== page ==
Planned Parenthood: Attorney General Josh Stein wants North Carolina to join other states in opposing Ohio’s law defunding Planned Parenthood. Stein is asking a judge to allow North Carolina to join a multi-state friend-of-the-court brief contending that the law passed in Ohio in 2016 unconstitutionally infringes on the right to provide and receive health-care services, violating free speech and due process rights. The law — which has been temporarily blocked by a court — would prohibit the state from awarding grants to health-care providers who perform or promote abortions.

Sunday Hunting: The House’s Wildlife Resources Committee shot down a bill that would allow wildlife regulators, rather than a handful of state laws, to govern Sunday hunting. The Scientific Wildlife Management Act would have stripped Sunday limitations on hunting with firearms, hunting migratory birds, hunting with dogs, hunting near churches and hunting in urban counties out of state law, and allowed the Wildlife Resources Commission to adopt administrative rules for Sunday hunting. The bill sponsor didn’t immediately mention the Sunday hunting features of the bill, which take up only two lines of the actual measure. After those provisions were pointed out, committee members voted down the bill. The same committee is scheduled to take up a different bill that would roll back Sunday-only prohibitions on hunting migratory birds and allow hunting on public lands on Sundays.

Sanctuary Cities: The state would punish cities that declare themselves sanctuaries for illegal immigrants by withholding funding under a bill that has cleared a Senate committee. The voice vote was split along party lines with Republicans favoring Senate Bill 145, which now heads to another committee. A similar but narrower bill is in the House. Under the House bill, universities that don’t comply with federal immigration laws would lose state funding. Cities and counties that don’t comply would lose revenue from the state such as for streets, beer and wine taxes, telecommunications taxes, sales taxes and taxes on natural gas. The state passed a ban on sanctuary cities in 2015.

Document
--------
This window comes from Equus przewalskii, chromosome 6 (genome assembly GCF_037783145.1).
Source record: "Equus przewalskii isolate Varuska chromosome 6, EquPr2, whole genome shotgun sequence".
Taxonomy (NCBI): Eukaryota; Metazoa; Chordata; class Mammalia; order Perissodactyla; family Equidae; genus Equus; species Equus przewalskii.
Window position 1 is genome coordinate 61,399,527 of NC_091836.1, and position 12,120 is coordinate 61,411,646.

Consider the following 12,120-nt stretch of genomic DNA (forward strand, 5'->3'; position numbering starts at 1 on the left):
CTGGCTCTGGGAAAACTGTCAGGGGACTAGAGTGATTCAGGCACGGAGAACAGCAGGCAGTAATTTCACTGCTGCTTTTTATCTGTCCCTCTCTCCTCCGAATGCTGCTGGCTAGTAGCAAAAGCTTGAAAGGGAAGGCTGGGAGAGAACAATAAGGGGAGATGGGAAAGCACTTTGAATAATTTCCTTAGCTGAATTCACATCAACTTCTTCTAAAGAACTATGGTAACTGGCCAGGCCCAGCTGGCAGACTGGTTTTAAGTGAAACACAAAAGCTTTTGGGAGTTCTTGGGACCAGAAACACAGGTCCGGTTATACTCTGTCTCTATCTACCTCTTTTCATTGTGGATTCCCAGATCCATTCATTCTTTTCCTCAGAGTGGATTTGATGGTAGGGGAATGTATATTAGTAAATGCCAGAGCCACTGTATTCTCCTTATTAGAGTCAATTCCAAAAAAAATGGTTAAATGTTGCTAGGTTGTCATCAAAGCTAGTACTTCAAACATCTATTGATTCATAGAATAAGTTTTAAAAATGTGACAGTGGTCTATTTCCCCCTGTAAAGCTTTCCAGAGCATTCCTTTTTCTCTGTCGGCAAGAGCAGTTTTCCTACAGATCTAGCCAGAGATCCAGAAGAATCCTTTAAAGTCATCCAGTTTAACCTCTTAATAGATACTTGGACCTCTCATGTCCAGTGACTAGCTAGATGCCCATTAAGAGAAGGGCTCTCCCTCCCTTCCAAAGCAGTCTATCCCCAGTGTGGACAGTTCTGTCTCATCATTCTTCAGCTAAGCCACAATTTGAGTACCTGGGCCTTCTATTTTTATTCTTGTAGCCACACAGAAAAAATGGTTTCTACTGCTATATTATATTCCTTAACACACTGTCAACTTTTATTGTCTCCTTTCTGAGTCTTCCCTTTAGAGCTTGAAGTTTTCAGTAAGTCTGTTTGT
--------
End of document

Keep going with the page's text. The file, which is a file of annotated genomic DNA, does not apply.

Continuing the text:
State Cat: House legislators are making another attempt to name the bobcat as North Carolina’s official state cat, following a request from a group of Rocky Mount elementary school students. Rep. John Ager, D-Buncombe, pointed out that the bobcat is found in all 100 North Carolina counties, but another representative said people at Western Carolina University want their mascot — the catamount — to be chosen for the honor. North Carolina doesn’t currently have a state cat, but it recognizes 12 other animals as official state symbols. The official state marsupial is the Virginia opossum, and the official state freshwater trout is the Southern Appalachian strain of brook trout. Another House bill filed this year would name the golden silk spider as the official state spider. But it faces competition from a Senate bill that would instead pick the Linville Caverns spider as the official spider.

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Compiled by the Insider State Government News Service for the member papers of the Capitol Press Association. Learn more at or @NCInsider.